Sometimes, HIEs Need a Do-Over | Jennifer Prestigiacomo | Healthcare Blogs Skip to content Skip to navigation

Sometimes, HIEs Need a Do-Over

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HIEs are retooling their strategies to be sustainable for the long haul

I think Henry Ford articulated it best when he said, "Failure is only the opportunity to begin again, only this time more wisely." We all learn from our mistakes, and I think one area rife with redos and re-tinkering of strategies is the health information exchange (HIE) market.

HCI Senior Contributing Editor David Raths reported that many statewide HIEs have been switching midstream and taking a simpler approach to information exchange. Health Information Partnership for Tennessee (HIP TN), which was originally created to provide a statewide “network-of-networks” model for sharing of health data, winded down operations in July because the state and the HIP TN board of directors decided to change direction and focus on getting more providers to sign up for Direct, which allows for the secure e-mail transmission of health information between providers. Oregon is also using the Direct project to be the onramp that many Oregon providers take to health information exchange.

It may be that many states are recognizing that they will not have enough time or money to stand up a platform for broader exchange and find a sustainable business model to support it. Some states may not have a business case for many statewide interoperability services,” David Raths writes.

Southern Piedmont Beacon Community, one of 17 Beacon communities around the country, is a good example of a redo that led to a reinvigorated approach. The Southern Piedmont Beacon covers three counties in North Carolina, northeast of Charlotte. Each county has a fiercely competitive health system and its own public health department. The region originally had more than 60 percent EMR adoption, and a largely employed physician group landscape.

Some initial challenges the Southern Piedmont Beacon faced was that it had to administer a large award, almost $16 million, via a small organization that was a divestiture from each hospital. This formed a nonprofit that sought to develop and deploy a centralized set of interventions and a single health system HIE solution. Due to the competitive environment and opposing system priorities, this approach failed.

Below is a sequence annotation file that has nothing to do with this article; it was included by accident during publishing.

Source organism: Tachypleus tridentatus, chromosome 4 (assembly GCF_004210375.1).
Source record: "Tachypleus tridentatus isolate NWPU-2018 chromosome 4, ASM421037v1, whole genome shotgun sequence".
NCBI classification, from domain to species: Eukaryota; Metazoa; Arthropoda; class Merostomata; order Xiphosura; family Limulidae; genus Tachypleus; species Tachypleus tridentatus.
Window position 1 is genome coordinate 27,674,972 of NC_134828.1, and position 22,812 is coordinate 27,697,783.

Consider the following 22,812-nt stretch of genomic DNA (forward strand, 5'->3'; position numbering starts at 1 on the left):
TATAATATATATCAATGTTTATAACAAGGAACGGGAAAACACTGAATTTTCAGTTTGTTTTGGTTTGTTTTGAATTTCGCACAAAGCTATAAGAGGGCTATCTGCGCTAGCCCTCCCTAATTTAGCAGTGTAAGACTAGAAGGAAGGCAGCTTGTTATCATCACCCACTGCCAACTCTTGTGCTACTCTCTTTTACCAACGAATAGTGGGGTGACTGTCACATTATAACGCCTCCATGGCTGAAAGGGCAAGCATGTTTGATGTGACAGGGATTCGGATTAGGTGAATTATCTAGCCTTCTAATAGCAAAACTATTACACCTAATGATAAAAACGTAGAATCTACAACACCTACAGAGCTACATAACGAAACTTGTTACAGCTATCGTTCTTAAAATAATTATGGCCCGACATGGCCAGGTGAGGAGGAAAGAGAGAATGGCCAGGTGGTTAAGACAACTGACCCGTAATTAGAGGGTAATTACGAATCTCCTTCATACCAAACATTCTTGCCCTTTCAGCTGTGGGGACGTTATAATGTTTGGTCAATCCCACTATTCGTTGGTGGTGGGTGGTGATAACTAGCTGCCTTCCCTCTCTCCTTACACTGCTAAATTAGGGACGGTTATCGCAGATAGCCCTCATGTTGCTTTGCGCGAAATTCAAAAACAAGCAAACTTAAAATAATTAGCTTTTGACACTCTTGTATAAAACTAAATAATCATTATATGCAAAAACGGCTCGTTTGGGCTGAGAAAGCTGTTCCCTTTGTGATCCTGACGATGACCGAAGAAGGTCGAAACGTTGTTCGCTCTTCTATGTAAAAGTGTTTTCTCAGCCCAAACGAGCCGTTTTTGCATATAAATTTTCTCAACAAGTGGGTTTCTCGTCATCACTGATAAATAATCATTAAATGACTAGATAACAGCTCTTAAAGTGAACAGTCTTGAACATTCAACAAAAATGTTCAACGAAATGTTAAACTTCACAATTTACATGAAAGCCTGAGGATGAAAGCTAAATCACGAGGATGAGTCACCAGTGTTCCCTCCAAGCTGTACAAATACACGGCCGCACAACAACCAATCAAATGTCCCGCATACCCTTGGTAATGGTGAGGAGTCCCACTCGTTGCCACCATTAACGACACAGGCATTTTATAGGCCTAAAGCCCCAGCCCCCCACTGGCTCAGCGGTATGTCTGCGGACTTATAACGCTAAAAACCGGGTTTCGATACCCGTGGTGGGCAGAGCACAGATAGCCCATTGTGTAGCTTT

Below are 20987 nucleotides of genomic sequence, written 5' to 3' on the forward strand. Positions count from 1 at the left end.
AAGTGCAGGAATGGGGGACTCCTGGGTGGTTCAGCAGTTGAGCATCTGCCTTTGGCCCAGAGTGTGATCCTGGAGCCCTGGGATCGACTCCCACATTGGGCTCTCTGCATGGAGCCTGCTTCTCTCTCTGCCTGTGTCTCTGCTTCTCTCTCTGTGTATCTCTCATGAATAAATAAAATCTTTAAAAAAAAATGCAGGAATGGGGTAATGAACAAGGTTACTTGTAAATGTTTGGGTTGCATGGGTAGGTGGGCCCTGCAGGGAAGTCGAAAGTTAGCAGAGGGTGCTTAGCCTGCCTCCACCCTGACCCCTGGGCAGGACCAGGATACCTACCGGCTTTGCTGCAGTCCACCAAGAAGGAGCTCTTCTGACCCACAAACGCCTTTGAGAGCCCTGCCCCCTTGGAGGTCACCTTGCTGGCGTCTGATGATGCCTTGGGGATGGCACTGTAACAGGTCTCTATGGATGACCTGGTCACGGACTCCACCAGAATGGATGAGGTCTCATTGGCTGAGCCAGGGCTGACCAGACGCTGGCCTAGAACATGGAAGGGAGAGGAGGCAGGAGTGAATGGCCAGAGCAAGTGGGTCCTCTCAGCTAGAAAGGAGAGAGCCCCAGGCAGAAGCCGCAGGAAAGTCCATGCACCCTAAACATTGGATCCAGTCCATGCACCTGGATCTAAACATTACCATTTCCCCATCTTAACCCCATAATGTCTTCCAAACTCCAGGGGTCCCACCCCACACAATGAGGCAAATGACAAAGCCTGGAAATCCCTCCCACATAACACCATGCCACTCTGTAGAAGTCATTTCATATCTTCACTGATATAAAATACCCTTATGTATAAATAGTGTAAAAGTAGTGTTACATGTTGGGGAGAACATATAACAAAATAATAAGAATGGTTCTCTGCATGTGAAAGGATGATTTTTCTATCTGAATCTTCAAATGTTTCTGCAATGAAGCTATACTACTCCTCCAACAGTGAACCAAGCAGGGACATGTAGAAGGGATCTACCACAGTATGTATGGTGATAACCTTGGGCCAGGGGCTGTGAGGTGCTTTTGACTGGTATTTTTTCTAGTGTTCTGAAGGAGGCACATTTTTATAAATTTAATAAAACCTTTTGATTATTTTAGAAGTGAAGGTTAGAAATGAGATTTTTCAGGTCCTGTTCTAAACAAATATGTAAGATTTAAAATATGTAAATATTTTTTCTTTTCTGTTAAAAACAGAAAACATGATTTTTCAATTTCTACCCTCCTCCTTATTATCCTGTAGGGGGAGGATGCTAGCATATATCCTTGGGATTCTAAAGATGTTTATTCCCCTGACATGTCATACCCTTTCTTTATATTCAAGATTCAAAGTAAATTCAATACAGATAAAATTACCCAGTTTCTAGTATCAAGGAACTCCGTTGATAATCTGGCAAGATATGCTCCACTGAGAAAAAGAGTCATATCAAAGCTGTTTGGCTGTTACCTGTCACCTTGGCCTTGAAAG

Starting in June 2011, Southern Piedmont Beacon took a new tack. “We really looked at retooling our Beacon oversight committee,” said Deborah Aldridge, R.N., Beacon program director, Southern Piedmont Beacon Community, in a National eHealth Collaborative webinar. “We had a large oversight committee with various stakeholders across the community, and what we determined is we had to identify the key executives and key members from our community, to really serve as a Jedi Knight squad, a very small number of folks that had well-intentioned interests within their communities, but could come together to help make decisions.”

Southern Piedmont Beacon decided to take individualized approaches within each community. “Our new approach to how we would spend the funding was to allocate dollars to each county based on their population, so we thought the population percentages was a fairly neutral way to break down dollar funding,” said Aldridge.

Southern Piedmont Beacon is focusing on IT enhanced care management with a data informatics center hub that powers medication reconciliation, provider portal, and care management population tools for participating organizations. The Beacon is working with health systems to figure out what NQF-based clinical decision support they want. The Southern Piedmont Beacon is employing the patient-centered medical home model to fill gaps in care and provide patient education through providing a complete medication review by a PharmD at no cost to patients, as well as employing care managers.

“These care managers go into these patients’ homes and can really deliver the message about what’s going on in the patients’ home, not only support structures, but are [patients] able to provide their own care and services in the home and are there any opportunities for interventions that we might have not already known,” said Aldridge.

The informatics center will be able to represent data in different ways to aid in two upcoming randomized controlled trials: a home monitoring pilot for morbidly obese patients using iPads and a virtual visits pilots with diabetics with A1cs greater than 9 percent.

Just as Henry Ford perfected the assembly line, HIE leaders across the nation, including Aldridge and the Southern Piedmont Beacon, are mechanizing healthcare to create a more seamless care continumm. There are myriad challenges along the way, including wading through politcs, sorting through the legal thicket of data use agreements, and aligning competitng priorities among stakeholders. But at the end of the day, sometimes you just need to press the reset button to achieve what’s best for everybody.


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